Sankhāra and Kammā, Viññāna and Kamma Beeja

June 16, 2017

The key concepts of sankhāra, kammā, viññāna, and kamma beeja are all associated with our mental body or manōmaya kāya or gandhabba. They are all closely inter-related, as we will see below.

1. As we saw in the post on “What is “San”? Meaning of Sansara (or Samsara)“, sankhāra involves EVERYTHING that we do, to live in “this world” of 31 realms. These include breathing, walking, eating, pretty much everything we do. Even an Arahant has to be engaged in sankhāra until Parinibbāna or death.

  • Anything anyone does, need to start as a thought in one’s mind. For example, to lift a leg, one’s mind needs to decide on that first, even though it appears automatic. Anything one does, starts with a thought of “san“, i.e., something to do with “this world”.
  • sankhāra (“san” +  “kāra” or action) become abhisankhāra by engaging in the “wheeling process” by acting with greed, hate, and ignorance; see, “Nibbāna – Is it Difficult to Understand?“. The sansaric process or the rebirth process is fueled by abhisankhāraThe prefix “abhi” means “stronger”.

2. kammā is any action by us via body, speech, and thoughts (kāya, vaci, and manō kammā).

  • So, you can see that kammā and sankhāra are closely related.
  • The Buddha said, “cetana ham Bhikkhave kammām vadami”, i.e., “Bhikkhus, I say kammā is intention”. That intention is in sankhāra, embedded in the types of cetasika (mental factors) as we will see below.
  • “Intention” depends on the types of cetasika in a thought (citta). For example, in a thought with “greedy intention”, will have the lōbha cetasika, but it may also have issa (jealousy) cetasika.

3. Therefore, sankhāra can be understood in a deeper sense by realizing that types of sankhāra  generated are defined by the types of cetasika in those thoughts. 

  • Some citta (thoughts) do not have either good (sōbhana) cetasika or bad (asōbhana) cetasika. Such citta are said to have kammically neutral sankhāra. These kammically neutral sankhāra involve only the types of cetasika like vedana, sanna, viriya that do not belong to either sōbhana or asōbhana categories.
  • Kammically relevant sankhāra (or abhisankhāra) involve either sōbhana cetasika (for kusala kammā) or asōbhana cetasika (for akusala kammā).
  • Therefore, it is easy to see that abhisankhāra that involve sōbhana cetasika  are punna abhisankhāra or punnābhisankhāra. Those that involve asōbhana cetasika are apunnābhisankhāra; see, “Cetasika (Mental Factors)“.

4. Let us take some examples to illustrate this relationship. If you swing your arm, that is a kāya kammā, i.e., that action involved moving a body part. That corresponded to kāya sankhāra generated in the mind.

  • Now, if you swung your arm to get hold of a cup, that is a kammically neutral action (kammā) or a just a sankhāra. You did not do either a moral or immoral act. The intention was to grab a cup, and that did not involve any sōbhana or asōbhana cetasika.
  • On the other hand, if you swung your arm to hit someone, then it was done with anger. So, the dōsa cetasika (an asōbhana cetasika) was in your thoughts.  So, it was an apunnābhi sankhāra. It can also be called a apunna kammā.
  • If you put your arms together to pay respects to the Buddha at a temple, that was done with saddhā cetasika (a sōbhana cetasika) and thus it was a punnābhisankhāra.  It can be also called a punna kammā.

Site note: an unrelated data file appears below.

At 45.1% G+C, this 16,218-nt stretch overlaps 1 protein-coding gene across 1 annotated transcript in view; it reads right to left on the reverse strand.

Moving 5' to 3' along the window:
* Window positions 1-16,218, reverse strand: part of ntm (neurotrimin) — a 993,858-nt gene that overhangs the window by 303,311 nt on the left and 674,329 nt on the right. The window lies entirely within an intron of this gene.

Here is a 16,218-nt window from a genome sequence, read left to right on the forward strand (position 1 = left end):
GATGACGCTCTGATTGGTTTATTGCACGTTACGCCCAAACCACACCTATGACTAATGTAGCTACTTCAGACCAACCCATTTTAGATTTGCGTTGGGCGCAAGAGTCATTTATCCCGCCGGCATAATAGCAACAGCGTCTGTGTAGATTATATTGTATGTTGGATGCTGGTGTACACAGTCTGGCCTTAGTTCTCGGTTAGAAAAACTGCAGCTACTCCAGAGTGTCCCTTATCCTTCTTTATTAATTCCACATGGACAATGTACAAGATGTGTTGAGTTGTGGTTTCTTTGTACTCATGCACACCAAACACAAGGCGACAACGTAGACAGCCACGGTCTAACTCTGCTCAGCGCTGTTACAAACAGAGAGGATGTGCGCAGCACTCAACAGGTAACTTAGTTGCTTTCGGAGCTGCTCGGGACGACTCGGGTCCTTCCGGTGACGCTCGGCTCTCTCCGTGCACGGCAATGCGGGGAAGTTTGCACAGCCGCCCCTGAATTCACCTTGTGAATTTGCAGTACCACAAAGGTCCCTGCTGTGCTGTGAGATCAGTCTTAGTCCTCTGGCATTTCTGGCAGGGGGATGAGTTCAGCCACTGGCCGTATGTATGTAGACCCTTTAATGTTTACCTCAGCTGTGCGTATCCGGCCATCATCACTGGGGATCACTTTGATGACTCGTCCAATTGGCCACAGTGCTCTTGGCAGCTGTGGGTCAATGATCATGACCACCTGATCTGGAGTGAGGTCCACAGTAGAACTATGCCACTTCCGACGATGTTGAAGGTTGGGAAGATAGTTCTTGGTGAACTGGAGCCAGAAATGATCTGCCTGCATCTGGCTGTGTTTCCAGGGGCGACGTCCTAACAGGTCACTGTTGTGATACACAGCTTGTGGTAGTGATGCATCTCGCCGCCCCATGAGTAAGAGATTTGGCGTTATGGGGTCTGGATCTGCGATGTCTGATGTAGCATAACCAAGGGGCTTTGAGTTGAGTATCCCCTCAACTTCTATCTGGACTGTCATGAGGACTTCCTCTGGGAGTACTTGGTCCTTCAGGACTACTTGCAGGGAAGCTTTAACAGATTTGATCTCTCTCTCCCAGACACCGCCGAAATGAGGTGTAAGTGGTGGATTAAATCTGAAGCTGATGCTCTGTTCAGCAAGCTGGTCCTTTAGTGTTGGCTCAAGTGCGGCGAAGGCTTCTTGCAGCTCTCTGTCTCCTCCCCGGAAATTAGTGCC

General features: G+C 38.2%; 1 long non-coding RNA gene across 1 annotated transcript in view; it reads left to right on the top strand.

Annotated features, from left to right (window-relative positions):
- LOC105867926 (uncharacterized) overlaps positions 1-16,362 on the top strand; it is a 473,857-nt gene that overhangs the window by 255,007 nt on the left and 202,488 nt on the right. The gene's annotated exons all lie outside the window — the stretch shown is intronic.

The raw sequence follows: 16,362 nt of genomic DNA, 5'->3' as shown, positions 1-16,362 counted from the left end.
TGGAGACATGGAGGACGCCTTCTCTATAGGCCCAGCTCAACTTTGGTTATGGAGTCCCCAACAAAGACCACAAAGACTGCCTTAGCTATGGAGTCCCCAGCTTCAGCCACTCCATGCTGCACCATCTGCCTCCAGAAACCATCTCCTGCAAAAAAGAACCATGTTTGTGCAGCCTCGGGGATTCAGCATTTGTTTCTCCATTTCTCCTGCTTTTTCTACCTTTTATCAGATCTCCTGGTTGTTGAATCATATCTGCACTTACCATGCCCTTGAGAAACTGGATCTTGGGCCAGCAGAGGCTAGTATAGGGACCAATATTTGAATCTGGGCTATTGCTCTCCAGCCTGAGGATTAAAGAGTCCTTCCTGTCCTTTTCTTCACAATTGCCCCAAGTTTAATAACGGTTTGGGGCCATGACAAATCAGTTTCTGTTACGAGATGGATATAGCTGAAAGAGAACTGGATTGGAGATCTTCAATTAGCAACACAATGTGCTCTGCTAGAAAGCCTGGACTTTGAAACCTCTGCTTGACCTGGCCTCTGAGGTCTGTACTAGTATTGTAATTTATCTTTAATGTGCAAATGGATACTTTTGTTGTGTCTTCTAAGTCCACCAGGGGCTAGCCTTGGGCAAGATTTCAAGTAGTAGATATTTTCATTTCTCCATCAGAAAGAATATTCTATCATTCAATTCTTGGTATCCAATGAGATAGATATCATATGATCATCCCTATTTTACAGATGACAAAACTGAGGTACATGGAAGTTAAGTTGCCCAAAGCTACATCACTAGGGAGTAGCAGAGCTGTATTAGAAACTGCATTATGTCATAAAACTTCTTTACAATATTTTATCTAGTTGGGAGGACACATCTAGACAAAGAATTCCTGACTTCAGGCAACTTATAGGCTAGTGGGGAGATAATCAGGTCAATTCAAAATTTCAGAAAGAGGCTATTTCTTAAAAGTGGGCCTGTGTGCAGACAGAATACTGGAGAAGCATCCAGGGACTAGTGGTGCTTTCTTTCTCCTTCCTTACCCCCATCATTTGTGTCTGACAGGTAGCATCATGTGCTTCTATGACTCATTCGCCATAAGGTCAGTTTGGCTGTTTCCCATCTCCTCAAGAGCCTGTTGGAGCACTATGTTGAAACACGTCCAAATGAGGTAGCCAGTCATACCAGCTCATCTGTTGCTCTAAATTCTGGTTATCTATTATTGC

5. Therefore, knowing a bit of Abhidhamma can be helpful in clarifying certain key dhamma concepts. It is not hard to learn. Since Abhidhamma was finalized after the Parinibbāna of the Buddha (see, “Abhidhamma – Introduction“), these details are not in the Suttās.

  • Now we can get a new perspective for cetasika, in terms of “san“. As we know, “san” is what keep us in the rebirth process or samsara; see, “What is “San”? Meaning of Sansara (or Samsara)“.
  • We can see that those asōbhana cetasika are what give rise to “san” in apunnābhi sankhāra, that lead to rebirth in the bad realms.
  • On the other hand, sōbhana cetasika are what give rise to “san” in punnābhi sankhāra, that lead to rebirth in the good realms.

6. However, this does not mean we should stay away from  punnābhi sankhāra. In fact, we MUST engage in punnābhi sankhāra, in order to avoid rebirth in the bad realms and also to cultivate morality and also to prepare the necessary environment (especially to be healthy and to avoid poverty).

  • The Buddha has emphasized the need to engage in punna kammā (punnābhi sankhāra) in many Suttās; see, for example, “Sumana Sutta (AN 5.31)“.
  • Nibbāna is attained via realizing the fruitlessness in rebirth anywhere in the 31 realms, and for that one needs to comprehend anicca, dukkha, anatta, and for that one needs to attain the correct mindset by engaging in punna kammā (punnābhi sankhāra).

7. There is a special category of citta that generate kammic power, that can give rise to future kammā vipaka. These are called javana citta; see, “Javana of a Citta – The Root of Mental Power“.

  • It is only in these javana citta that we make kammā beeja that can give rise to future kammā vipaka; see, “Sankhāra, Kammā, Kammā Beeja, Kammā Vipaka“.
  • It is only in these javana citta that we incorporate either sōbhana or asōbhana cetasika. In other words, either punnābhi sankhāra or apunnābhi sankhāra are present only in those javana citta.
  • What kind of cetasika that arise (automatically) in our thoughts is determined by our gathi. While we don’t have direct control over these cetasika (because they arise automatically), we CAN change our gathi, and that is the key to Nibbāna or “cooling down”; see, “Living Dhamma – Fundamentals“.